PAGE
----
Legislature(1993 - 1994)
01/20/1994 09:09 AM CRA
* first hearing in first committee of referral
= bill was previously heard/scheduled
= bill was previously heard/scheduled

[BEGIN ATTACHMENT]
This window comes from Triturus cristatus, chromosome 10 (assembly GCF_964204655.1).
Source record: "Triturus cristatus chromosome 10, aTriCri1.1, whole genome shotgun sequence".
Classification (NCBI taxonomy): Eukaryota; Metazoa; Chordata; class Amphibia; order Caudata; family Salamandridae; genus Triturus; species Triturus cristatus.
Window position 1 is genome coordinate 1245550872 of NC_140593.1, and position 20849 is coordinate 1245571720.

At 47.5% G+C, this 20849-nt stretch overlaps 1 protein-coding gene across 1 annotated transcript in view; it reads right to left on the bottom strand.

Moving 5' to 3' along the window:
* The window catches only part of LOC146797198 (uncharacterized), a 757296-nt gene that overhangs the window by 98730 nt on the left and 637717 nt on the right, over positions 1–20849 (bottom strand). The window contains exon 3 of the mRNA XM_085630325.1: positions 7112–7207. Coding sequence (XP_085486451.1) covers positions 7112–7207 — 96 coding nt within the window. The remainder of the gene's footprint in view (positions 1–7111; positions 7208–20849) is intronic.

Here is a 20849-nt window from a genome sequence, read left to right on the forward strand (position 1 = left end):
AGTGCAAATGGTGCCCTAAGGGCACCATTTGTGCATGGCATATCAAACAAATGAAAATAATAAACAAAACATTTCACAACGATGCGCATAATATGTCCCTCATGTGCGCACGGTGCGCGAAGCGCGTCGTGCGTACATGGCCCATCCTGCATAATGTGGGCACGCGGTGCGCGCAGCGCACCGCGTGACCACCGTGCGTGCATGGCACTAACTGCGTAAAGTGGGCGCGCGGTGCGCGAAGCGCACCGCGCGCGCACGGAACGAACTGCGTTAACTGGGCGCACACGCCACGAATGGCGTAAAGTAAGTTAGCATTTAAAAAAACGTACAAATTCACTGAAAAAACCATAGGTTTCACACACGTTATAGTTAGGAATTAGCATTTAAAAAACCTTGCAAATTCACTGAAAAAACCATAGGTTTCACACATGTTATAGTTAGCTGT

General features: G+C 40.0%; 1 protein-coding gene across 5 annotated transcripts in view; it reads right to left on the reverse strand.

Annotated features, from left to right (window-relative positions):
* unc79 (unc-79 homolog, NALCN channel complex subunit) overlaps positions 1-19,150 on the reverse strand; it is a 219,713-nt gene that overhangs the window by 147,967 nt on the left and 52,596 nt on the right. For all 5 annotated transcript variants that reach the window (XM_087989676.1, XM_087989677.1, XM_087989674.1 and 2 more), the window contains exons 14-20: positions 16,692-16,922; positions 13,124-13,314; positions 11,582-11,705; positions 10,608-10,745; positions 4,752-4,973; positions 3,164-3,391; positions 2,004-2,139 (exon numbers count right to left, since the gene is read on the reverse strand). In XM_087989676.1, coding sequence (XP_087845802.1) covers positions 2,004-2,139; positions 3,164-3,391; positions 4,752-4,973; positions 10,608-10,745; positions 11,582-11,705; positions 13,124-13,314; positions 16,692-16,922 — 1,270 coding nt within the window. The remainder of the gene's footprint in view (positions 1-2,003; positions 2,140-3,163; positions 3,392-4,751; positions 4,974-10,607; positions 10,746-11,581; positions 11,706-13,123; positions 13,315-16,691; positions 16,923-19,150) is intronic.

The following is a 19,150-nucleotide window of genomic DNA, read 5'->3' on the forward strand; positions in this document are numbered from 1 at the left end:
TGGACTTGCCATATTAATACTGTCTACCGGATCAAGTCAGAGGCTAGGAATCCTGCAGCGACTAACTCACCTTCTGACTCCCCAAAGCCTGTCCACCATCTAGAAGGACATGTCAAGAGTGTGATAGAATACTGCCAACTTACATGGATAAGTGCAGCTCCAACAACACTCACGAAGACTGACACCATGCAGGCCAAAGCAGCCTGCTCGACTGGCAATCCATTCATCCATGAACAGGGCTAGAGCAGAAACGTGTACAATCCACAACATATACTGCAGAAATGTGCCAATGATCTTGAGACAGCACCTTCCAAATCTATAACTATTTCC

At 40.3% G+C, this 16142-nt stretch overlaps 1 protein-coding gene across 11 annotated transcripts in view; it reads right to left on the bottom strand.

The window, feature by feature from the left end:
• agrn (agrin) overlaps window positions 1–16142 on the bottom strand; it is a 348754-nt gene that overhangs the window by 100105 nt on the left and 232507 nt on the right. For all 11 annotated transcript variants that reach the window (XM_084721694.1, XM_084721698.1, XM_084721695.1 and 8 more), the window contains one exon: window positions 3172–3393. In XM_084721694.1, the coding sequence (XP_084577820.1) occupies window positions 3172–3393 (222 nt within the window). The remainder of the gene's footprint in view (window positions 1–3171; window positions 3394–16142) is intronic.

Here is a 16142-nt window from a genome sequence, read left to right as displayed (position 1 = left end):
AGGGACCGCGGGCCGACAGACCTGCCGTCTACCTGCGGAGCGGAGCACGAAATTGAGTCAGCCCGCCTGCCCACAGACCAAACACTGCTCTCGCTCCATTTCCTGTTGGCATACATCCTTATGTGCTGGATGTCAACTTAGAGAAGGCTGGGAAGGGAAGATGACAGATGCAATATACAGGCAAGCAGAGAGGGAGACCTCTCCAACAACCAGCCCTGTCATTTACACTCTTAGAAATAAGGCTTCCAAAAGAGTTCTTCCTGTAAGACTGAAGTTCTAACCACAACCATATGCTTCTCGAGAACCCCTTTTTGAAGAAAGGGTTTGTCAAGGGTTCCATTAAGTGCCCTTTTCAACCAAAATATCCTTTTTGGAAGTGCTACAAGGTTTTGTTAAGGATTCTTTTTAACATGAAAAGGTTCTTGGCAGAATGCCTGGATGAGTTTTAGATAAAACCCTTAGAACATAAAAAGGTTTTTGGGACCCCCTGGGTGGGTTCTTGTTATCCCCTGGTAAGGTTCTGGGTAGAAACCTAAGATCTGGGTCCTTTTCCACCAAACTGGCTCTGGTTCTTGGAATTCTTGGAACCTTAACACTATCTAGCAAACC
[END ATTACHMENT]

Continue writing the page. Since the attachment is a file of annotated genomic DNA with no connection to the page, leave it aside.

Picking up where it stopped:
SENATE COMMUNITY & REGIONAL AFFAIRS January 20, 1994 9:09 a.m. MEMBERS PRESENT Senator Randy Phillips, Chairman Senator Robin Taylor, Vice Chairman Senator Loren Leman Senator Al Adams Senator Fred Zharoff MEMBERS ABSENT All Members Present COMMITTEE CALENDAR SENATE BILL NO. 202 "An Act relating to the removal, appropriation, and purchase of state water by municipalities; and providing for an effective date." SENATE BILL NO. 203 "An Act requiring unified municipalities to provide police protection and law enforcement services; and providing for an effective date." SENATE BILL NO. 136 "An Act relating to a curriculum for Native language education; and providing for an effective date." SENATE BILL NO. 2 "An Act requiring pay equity for certain public employees and requiring the compensation of certain public employees based on the value of work performed." PREVIOUS SENATE COMMITTEE ACTION SB 202 - See Community & Regional Affairs minutes dated 1/13/94. SB 203 - See Community & Regional Affairs minutes dated 11/3/93, 1/13/94. SB 136 - See Community & Regional Affairs minutes dated 1/11/94. SB 2 - See Community & Regional Affairs minutes dated 11/3/93, 1/11/94, 1/18/94. WITNESS REGISTER Josh Fink Aide to Senator Kelly State Capitol Juneau, Alaska 99801-1182 POSITION STATEMENT: Reviewed SB 203. Duane Udland Deputy Chief, Anchorage Police Department Department of Public Safety Anchorage, Alaska POSITION STATEMENT: Reviewed SB 203. Senator Rieger State Capitol Juneau, Alaska 99801-1182 POSITION STATEMENT: Reviewed SB 203. Joe Merde Anchorage Assembly Member Anchorage, Alaska POSITION STATEMENT: Reviewed SB 203. C.E. Swackhammer Deputy Commissioner Department of Public Safety P.O. Box 111200 Juneau, Alaska 99811-1200 POSITION STATEMENT: Reviewed SB 203. Scott-Brandt Erickson P.O. Box 196650 Anchorage, Alaska 99519 POSITION STATEMENT: Supported CSSB 203. Annie Landrum Staff to Senator Lincoln State Capitol Juneau, Alaska 99801-1182 POSITION STATEMENT: Reviewed CSSB 136. Anne Kessler Program Manager for Bilingual Education Department of Education Juneau, Alaska 99801-1182 POSITION STATEMENT: Reviewed SB 136. Senator Donley State Capitol Juneau, Alaska 99801-1182 POSITION STATEMENT: Reviewed SB 2. Mike McMullen P.O. Box 110201 POSITION STATEMENT: Reviewed SB 2. ACTION NARRATIVE TAPE 94-4, SIDE A Number 001 The Senate Community & Regional Affairs Committee was called to order by Chairman Randy Phillips at 9:09 a.m. He brought SB 202 (SALE OF STATE WATER TO MUNICIPALITIES) before the committee as the first order of business. SENATOR MIKE MILLER, prime sponsor of SB 202, said now there were fiscal notes from the Department of Revenue and Department of Environmental Conservation. Both notes were $0. SENATOR ADAMS moved to pass SB 202 from Committee with fiscal notes with individual recommendations and asked for unanimous consent. There were no objections and it was so ordered. Number 35 SENATOR PHILLIPS announced SB 203 (MUNICIPAL POLICE SERVICES) to be be up for consideration. JOSH FINK, Aide for Senator Kelly, said SB 203 was introduced by the Senate Labor and Commerce Committee at the request of the Municipality of Anchorage. It requires unified municipalities to provide law enforcement services on an area-wide basis. There are three unified municipalities in Alaska - Juneau, Anchorage, and Sitka. Both Juneau and Sitka provide area-wide police coverage. The Municipality of Anchorage provides police service to approximately over 80% of Anchorage. MR. FINK explained that the issues are public safety and equity among Anchorage residents. Hillside and portions of the southeast side of Anchorage have repeatedly rejected paying for police coverage. As of this summer the State Troopers are not directly hooked up to the City's new and enhanced 911 system and emergency response will be severely hampered. There are 7 elementary and 2 secondary schools in the non-service area. The current system on the Hillside in which police officers respond to a call only if there is a car available does not provide sufficient protection for the teachers and students in that area. The second issue is fairness. While these residents do not pay, as do the rest of Anchorage residents, they receive free emergency backup from the Anchorage Police Department and State Troopers at their homes. They receive the benefit of free service when working or shopping or engaging in other activities while in the rest of the city. They should pay for these services. MR. FINK said there is an alternate proposal from Senator Kelly allowing the assembly of a unified municipality to set up a police service area by ordinance overriding the charter provisions on requiring a vote for the police service area. This idea was taken directly from the Task Force on Governmental Roles Report 1992 in which a number of legislators and community leaders participated. He said the State Troopers want to work more in the bush since they have already suffered closure of 8 stations. Number 108 SENATOR TAYLOR asked if anything prevented the Hillside from setting up their own police force. MR. FINK said there would be the problem of vigilantism. SENATOR TAYLOR noted there is a very high cost to support a police officer in downtown Anchorage. State Troopers are cheap compared to police. MR. FINK said he didn't think they could lawfully do it. Number 145 SENATOR PHILLIPS asked for a cost comparison. MR. FINK said according to recent figures, Trooper coverage would cost $4.7 million and the city would cost $4.5 million. Number 164 DUANE UDLAND, Deputy Chief, Anchorage Police Department, pointed out that on the salary issue there really isn't a lot of difference in cost between a trooper and an officer. He explained that recently a good portion of the Hillside has come into the police service area. Now there are about 16,000 people who are served by Troopers - most of them in Hillside. That would be about the 4th largest city in the state and it is one of the wealthier areas and has the tax base to do it. SENATOR TAYLOR said he can sympathize with his testimony, but he is embarrassed by the amount of salaries paid in his Department. They are much more than in any other area of the United States. He thinks they are out of line. MR. UDLAND said he didn't have much control over the salaries, but recognized it as an issue. Number 262 SENATOR RIEGER, from South Anchorage, said the neighborhoods created a task force and sent out a survey to find out what kind of coverage they wanted and what they would be willing to pay for. The people on the Hillside did regard police coverage as important. Most important was serious crimes and neighborhood patrols. The lowest priorities were routine traffic patrols, neighborhood watch, etc. More that half were willing to pay a significant amount of property tax for police coverage. They have rejected paying for Anchorage police department coverage, they have never rejected paying for trooper coverage. The survey indicates overwhelmingly that they would pay for it. The most popular option was using State Troopers supported by taxes. Management of Department of Public Safety has opposed the concept. The fiscal note presented in the House Bill was modeled on Senator Taylor's proposal of an entire police department the size of the City and Borough of Juneau covering south Anchorage. SENATOR RIEGER encouraged the Committee to allow the Hillside to pay for the full cost of Trooper coverage. He noted that property taxes pay for the cost of commerce by Hillside residents in the City. Number 414 SENATOR ADAMS asked if the Hillside would be willing to pay for a contract with the Troopers. SENATOR RIEGER answered yes the is an unquestioned willingness to pay. SENATOR TAYLOR asked him if he had proposed language. As a courtesy to Senator Kelly he would like to work with him first. SENATOR TAYLOR said he had a real concern about local improvement districts being utilized for sewer, water, fire department services, etc. You end up with overlying multileveled boards and groups for something that should be done on an area-wide basis. As these communities expand, no one wants to pay for the high cost of downtown. Setting up separate areas sounds good until you end up with real conflicts on policy calls between the service areas. SENATOR RIEGER said the only other problem he could see now is with the road service areas which seems to be working quite well in Anchorage - especially in the road maintenance area where there isn't a tug of war to see who gets their streets plowed first. Number 470 JOE MERDE, Anchorage Assembly, said they have tried to deal with this issue on the Assembly two or three times. He disagrees with Senator Rieger that the Hillside pays their fair share of the downtown area. It's ludicrous to think they are not a part of Anchorage, because they pay for a lot of other services. He explained that right now there are 54 police officers who put in a lot of overtime. They need more police officers to bring that balance down to the right pay level a police officer should make. SENATOR RIEGER responded that the Hillside does not belong to Anchorage which is the fundamental problem that led to the compromise in the charter in the first place. Number 514 SENATOR LEMAN asked if the municipality cost recovered on a response to an emergency. MR. MERDE answered that it does. Number 520 C. E. SWACKHAMMER, Deputy Commissioner, Department of Public Safety, said they now feel the population they are dealing with is around 20,000, but will not refute the 16,000 person figure. His Department and the Administration is opposed to a contractual basis for Trooper services based on a public policy perspective. Previous administrations have taken the same position. They are trying to remove the Troopers from urban settings and put them into rural Alaska. Municipalities that have the means should police themselves. The second part of the public policy issue deals with instability and the cyclic nature that contracts present for public safety management. Under proposed legislation, contracts would not only be allowed for the Hillside, but to every other municipality in the state. SENATOR LEMAN asked for a chart indicating Trooper protection. MR. SWACKHAMMER said he could provide that information and explained there are several residential areas where they provide police for areas that can't provide for themselves. TAPE 94-4, SIDE B Number 580 SENATOR RIEGER proposed a population threshold size as a solution. SENATOR TAYLOR pointed out that they have found ways to make it work although, there should be a uniform policy. SCOTT BRANDT-ERICKSON, Assistant Municipal Attorney for Anchorage, stated his support for Senator Kelly's committee substitute. He referred to Article X Section 5 of the Alaska Constitution regarding service areas. He spoke to the many cost issues of a separate service area. SENATOR TAYLOR stated that when you break down the costs by the residential or commercial areas the greatest cost would probably be in the downtown core area where the highest level of crime and the greatest level of concentration necessary for patrol would seem to be located. Mr. Erickson expressed the need to determine if proposed cost figures include all of the costs to maintain a separate service area. Number 455 CHAIRMAN RANDY PHILLIPS expressed his intention to meet with Senator Kelly and Senator Rieger on Monday to discuss SB 203. He held over SB 203. Number 440 CHAIRMAN RANDY PHILLIPS introduced SB 136 (NATIVE LANGUAGE EDUCATION) as the next order of business before the committee. ANNIE LANDRUM, staff to Senator Lincoln, explained the changes in the draft committee substitute to SB 136. SENATOR TAYLOR expressed his concern that SB 136 does not address the communities where the majority of native children live. SENATOR ADAMS said that nothing in SB 136 prohibits any local school district from offering the local tongue. He moved to adopt CSSB 136 (CRA). Hearing no objections, it was so ordered. Senator Adams requested that bills be held until the following week when information or material is received that morning. Number 340 ANNE KESSLER, Program Manager for Bilingual Education, Department of Education, informed the committee that there are 48 district with bilingual programs. She referred to the attachments for the specifics of each district's program. In response to Senator Taylor's question, she stated that bilingual means to have limited english proficiency or to be able to speak more than one language. She explained that Anchorage provides an English as a Second Language (ESL) program, but that each school district can offer different options according to their population and student needs. Number 230 SENATOR TAYLOR asked if any of the current programs were dictated by racial orientation. Ms. Kessler said that the bilingual program is not based on ethnicity. She said that the state funds are based on the category of the students within the bilingual regulations and the amount of proficiency they have in english, then the school decides what options to implement. ANNE KESSLER explained that the unit of funds is not necessarily equal everywhere. The unit of funds depends upon the category of the student, not per student. She stated that to create a program for native language is more expensive because you have to develop materials and do staff training, however it is not recognized in the foundation funding. She noted that the estimated $60,000 per site seems to be a fairly good average. SENATOR TAYLOR asserted that the $60,000 estimate only becomes a valid fiscal note if the districts without a program decide to have a program which is added to the state foundation formula. He asked if that increases the foundation formula by $60,000 per group or do they have to eat the $60,000 as a choice within the money they receive. Ms. Kessler pointed out that there are only three districts that are not currently receiving bilingual money who could possibly apply. Approximately $213,000 if every one of those applied. TAPE 94-5, SIDE A Number 001 ANNE KESSLER added further comments regarding cost issues. CHAIRMAN RANDY PHILLIPS held SB 136 until Tuesday morning. Number 032 CHAIRMAN RANDY PHILLIPS introduced SB 2 (PAY EQUITY BASED ON VALUE E OF WORK) as the last order of business before the committee. SENATOR DONLEY stated that Alaska may be out of compliance with federal law. SB 2 is designed to send Alaska towards compliance with federal law; there are virtually no mandates in SB 2. SB 2 sets out a pattern for cooperative effort with employees, but it is subject to legislative approval each year. Senator Donley pointed out that the committee substitute excludes collective bargaining. He expressed concern with that deletion due to existing state statutory guidelines of joint decision-making. He was also concerned with legal ramifications which could force people in to non-compliance. Federal law prohibits intentionally reducing one individual employee's salary under the pretext that you have to bring someone else's up to receive pay equity. SENATOR TAYLOR asked if redrawing job classifications would get around the legal aspects. Number 145 MIKE MCMULLEN referred to the federal law with the equal pay for equal work provision. That statute has the prohibition of lowering salaries to become compliant when you are found guilty. He spoke to the issue of collective bargaining and not to bring it in on a separate issue. SENATOR DONLEY stated that his proposal is based upon the Minnesota process that works with the employees without mandating the state. MIKE MCMULLEN explained that the state does not want another false start. He emphasized his proposal will come to completion, with no questions on it in the future. SENATOR DONLEY expressed potential problems when the employees face imposed reductions without bargaining. Number 242 CHAIRMAN RANDY PHILLIPS said that if Senator Donley's bill becomes law it would probably be vetoed. SENATOR ADAMS stated that everyone should work on their legislation no matter what happens. SENATOR ZHAROFF pointed out that the Governor had changed his mind on a binding arbitration bill he had previously expressed dislike. SENATOR ADAMS moved that SB 2 and the attached fiscal notes be passed out of committee with individual recommendations. Chairman Randy Phillips objected and called for a voice vote. Senators Adams and Zharoff voted "Yea" and Senator Randy Phillips voted "Nay". The chairman stated that the motion failed and that SB 2 will be brought up again in the following weeks. There being no further business before the committee the Senate Community & Regional Affairs Committee was adjourned at 11:00 a.m.